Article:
Diana Waller – The Mighty Salmon – 11×14″ Mosaic stained glass window SOLD
Betty Schriver – This is Mine – Get your Own! 20×16 acrylic on canvas, $350 Photo reference of bear by Mary McGee
Joey Nash – Primal Directive – about 48″ acrylic on driftwood, $995
Judi Reglin – New Life 18×24 Mixed Medium $100
Joey Nash – Sockeye Salmon/Life Cycle -26″ Acrylic on Driftwood $525
Betty Schriver – Adams River Salmon Run 2; 11×14″ framed Sold
Melody Roth – “Leap of Faith” 19×26″ Acrylic $200.00
Betty Schriver – It’s Time – Acrylic Ink Pour and acrylics 5×7″ $45 ea or 2 for $80
Joey Nash – Coming Home 48″ acrylic on driftwood, $995
Betty Schriver – Adams River Salmon Run 3 – SOLD
Judi Reglin- Metal 1 – 12×16 Mixed Medium Acrylic/Watercolour/Ink $60 unframed
Joey Nash – Circle of Life – about 48″ acrylic on driftwood, $995
Betty Schriver – A Life Begins- 4×6 Acrylic on Canvas board; framed SOLD
Diana Waller Sockeye – 10 x 8 mosaic on glass, SOLD
Judi Reglin- Metal 2 – 16×20 Mixed Medium Acrylic/Watercolour/Ink $75 Unframed
Betty Schriver – Spawning Time at the Flume -18 x 24″ $250
Betty Schriver – Shuswap Salmon 12×12″x 4 Tetratych, Mixed Media $400 for all four, or $125 each
It’s a fight against all odds for the mighty sockeye salmon to make it home. For every pair of salmon that returned home to the Adams River, up to 4000 eggs are released. Out of the 4000 eggs, only about 2 on average are able to survive the complete cycle to come back to the Adams River to reproduce and then die. As an egg, they need to survive being eaten as food and the water temperature need to be right for them. From each bunch of eggs, about 900 make it to the “fry” stage. Here they eat “plankton” which is developed from the Salmon parents dieing. Its somewhat tragic to think that in order for the species to survive, the parent salmon also have to die. As they continue to grow in the lake they are called “parr” and then when they reach an adult’s hand size, “smolts”.
After 2 or 3 years in the lake, they are strong enough for the next adventure…heading to sea. About 250 smolts from the initial 4000 eggs of a pair, take about 3 weeks to get there. The smolts face yet another danger as they meet salty sea water for the first time. They swim near the surface where the river floats on top of the ocean to get acclimatized and their kidneys get used to the extra salt.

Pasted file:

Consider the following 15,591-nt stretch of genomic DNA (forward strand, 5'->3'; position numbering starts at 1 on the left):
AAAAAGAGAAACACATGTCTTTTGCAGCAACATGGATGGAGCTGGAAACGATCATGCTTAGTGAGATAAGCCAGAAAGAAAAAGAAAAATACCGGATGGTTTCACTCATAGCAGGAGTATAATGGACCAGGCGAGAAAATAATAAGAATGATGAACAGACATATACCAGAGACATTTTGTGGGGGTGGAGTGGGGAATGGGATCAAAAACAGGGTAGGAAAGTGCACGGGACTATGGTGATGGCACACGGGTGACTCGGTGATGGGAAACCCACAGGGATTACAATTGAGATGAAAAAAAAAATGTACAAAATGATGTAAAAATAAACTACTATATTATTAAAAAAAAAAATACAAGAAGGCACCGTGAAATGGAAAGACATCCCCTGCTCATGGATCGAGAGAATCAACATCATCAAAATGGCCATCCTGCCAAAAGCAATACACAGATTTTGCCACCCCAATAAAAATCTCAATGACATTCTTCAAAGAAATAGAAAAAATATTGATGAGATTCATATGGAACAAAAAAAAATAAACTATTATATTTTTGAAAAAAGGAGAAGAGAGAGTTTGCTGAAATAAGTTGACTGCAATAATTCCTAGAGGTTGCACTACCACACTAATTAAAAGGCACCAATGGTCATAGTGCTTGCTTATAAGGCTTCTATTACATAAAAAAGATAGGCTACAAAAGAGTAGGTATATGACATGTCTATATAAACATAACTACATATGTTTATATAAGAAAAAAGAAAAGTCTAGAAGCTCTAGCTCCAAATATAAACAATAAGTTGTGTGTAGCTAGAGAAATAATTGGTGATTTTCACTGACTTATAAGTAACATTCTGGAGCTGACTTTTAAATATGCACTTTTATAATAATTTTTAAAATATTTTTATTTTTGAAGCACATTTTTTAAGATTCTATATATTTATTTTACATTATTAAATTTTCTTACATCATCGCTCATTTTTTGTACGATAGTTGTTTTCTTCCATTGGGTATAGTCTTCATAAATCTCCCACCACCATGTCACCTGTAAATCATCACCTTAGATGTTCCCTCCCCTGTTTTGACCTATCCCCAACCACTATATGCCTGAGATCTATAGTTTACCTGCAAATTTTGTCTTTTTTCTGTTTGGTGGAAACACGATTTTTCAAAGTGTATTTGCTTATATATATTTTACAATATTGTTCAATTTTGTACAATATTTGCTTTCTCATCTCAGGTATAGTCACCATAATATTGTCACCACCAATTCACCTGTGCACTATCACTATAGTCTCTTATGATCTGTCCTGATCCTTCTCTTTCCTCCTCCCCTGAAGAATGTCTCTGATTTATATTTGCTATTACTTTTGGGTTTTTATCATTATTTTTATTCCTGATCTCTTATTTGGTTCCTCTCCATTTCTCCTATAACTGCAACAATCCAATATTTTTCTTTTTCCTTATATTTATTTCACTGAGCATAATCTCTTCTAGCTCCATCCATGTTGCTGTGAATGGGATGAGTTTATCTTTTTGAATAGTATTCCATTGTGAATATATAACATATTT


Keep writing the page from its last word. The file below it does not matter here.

Once at sea, the salmon must survive and overcome problems of water pollution (plastic and styrofoam), hunters like sharks, tunas, swordfish, sea lions, etc. People fish for sockeye as well. While it’s a great food source for humans, nets used to catch fish are sometimes left behind as garbage and create invisible traps that kill fish and other animals.
After 2 years at sea, when they are 4 years old they return to their home rivers. This is called a 4 year return cycle. How do they do this? They say they “smell” their way following a scent of water as it flows along. They can sense through their pores changes in the water, its chemistry, electrical charge, and pressure and can tell whether they’re in their birth stream river lake or sea. Out of the 4000 initial eggs from the pair of salmon, only 2 make it back home to reproduce.
The Sockeye Salmon life cycle is both a tragic and miraculous story of endurance and perseverance. There are any number of things that can tip the scale to reduce the numbers and it’s important we are all guardians of the environment to enable this special creature to continue.
Witness the sockeye arriving home at the Adams River at the Salute to the Sockeye festival. There is an interpretative centre that can answer any question that you have. For the festival, they have a wonderful artisan market where local artists sell their wares all in the celebration of the return of the sockeye. Art in the Shuswap also has several paintings depicting this significant part of our natural environment.
Art in the Shuswap – all art is original and you can use the contact us page if you would like more information about any of the art or would like to purchase. Double click on the painting to see a larger view.